A new king was crowned in Nigeria's oil-rich Delta region and young Nigerians are inspired

Prince Tsola Emiko waves after being crowned as the 21st king or the Olu of Warri kingdom and the Ogiame Atuwatse III during his coronation at Ode-Itsekiri on August 21, 2021.

(CNN)The coronation of a dashing monarch in the oil-rich but impoverished Delta region has sparked a resurgence in royalty, tradition and ancestry among some young Nigerians.

Thousands thronged the streets and dignitaries and well-wishers flew in from around the world as the Itsekiri people of Iwere Kingdom in Delta state crowned a new king, Ogiame Atuwatse III.
Born Utieyinoritsetsola Emiko, the 37-year-old is the 21st Olu of Warri to ascend the throne and one of the youngest to do so.

    Inspiring a new generation

      The prince has inspired a new generation with his progressive attitude and his speech was the highlight of the ceremony for many who have often lamented the failures of leadership in the country.
      In a wide-ranging speech, he called for the region to look "beyond oil and gas."
      Nigeria is the largest oil-producer in Africa, contributing 86% to the country's total export revenue.
        The Niger Delta, in the southernmost part of the country has had to battle with insurgents, oil spills and pollution caused by behemoth energy companies in the region.
        "We must look beyond oil and gas, and channel our energy in the right direction, towards the endeavors that will result in added value across the board," he said in the speech.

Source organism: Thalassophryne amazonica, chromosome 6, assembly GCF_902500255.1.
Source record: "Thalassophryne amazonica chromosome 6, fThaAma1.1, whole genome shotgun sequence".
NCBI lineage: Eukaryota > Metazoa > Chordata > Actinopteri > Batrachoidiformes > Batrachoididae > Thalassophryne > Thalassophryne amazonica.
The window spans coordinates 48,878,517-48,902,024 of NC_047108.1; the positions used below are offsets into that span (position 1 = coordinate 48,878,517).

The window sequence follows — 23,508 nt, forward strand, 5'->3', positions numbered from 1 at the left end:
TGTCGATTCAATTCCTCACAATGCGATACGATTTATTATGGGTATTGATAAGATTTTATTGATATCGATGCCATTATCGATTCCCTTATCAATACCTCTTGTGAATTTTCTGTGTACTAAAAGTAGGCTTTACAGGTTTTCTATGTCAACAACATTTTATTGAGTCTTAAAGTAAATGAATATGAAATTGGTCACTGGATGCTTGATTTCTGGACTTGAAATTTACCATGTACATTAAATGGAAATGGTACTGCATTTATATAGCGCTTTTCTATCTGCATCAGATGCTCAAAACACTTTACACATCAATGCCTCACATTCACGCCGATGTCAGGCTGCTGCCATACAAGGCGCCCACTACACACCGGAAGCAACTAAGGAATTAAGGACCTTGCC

Many have expectations on the new Olu of Warri to set things in motion to rewrite the narrative of the region.

        "The Niger Delta has had either the narrative of pollution or the narrative of insecurity, and I really feel like this is a turning," Oritsema Jemide told CNN.

        'Women no longer invisible'

        The Olu of Warri also pledged that women would be given agency to play an active role in the community.
        "We will ensure that women, both old and young, honored and respected not only by word, but in actual cultural practice.. So I say to our women today, you will no longer be invisible."
        As is common in monarchies, he also bestowed new titles on his mother and wife to be known as Iye Olu Atuwatse III and Olori Atuwatse III.
        Women dance in a regatta to mark the coronation of Prince Tsola Emiko as the 21st king or the Olu of Warri kingdom and the Ogiame Atuwatse 111 at Ode Itsekiri.
        Itsekiri entrepreneur Tara Fela Durotoye attended the coronation ceremony.
        She told CNN citizens of Warri, from all stratas of society were filled with excitement at the promise the new king brings to his people.
        "​​I saw people break out in dance at his appearance. I saw people exclaim... I think Nigerians are looking for something different and something new, something fresh. And he represents all of that, in his age, his exposure, his educational background, the pedigree," she said.
        "He brought so much to the throne, to see a forward thinking monarch, who understands technology, who understands entrepreneurship, understands the role of women. It was such a beautiful, beautiful experience and being a part of it gave me hope," Durotoye told CNN.

        Witnessing history

        Notable leaders including former President Olusegun Obasanjo and the Ooni of Ife, the king of Ile-Ife in South West Nigeria, were present at the ceremony to pay homage to the Olu of Warri at Ode-Itsekiri, the ancestral home of the Its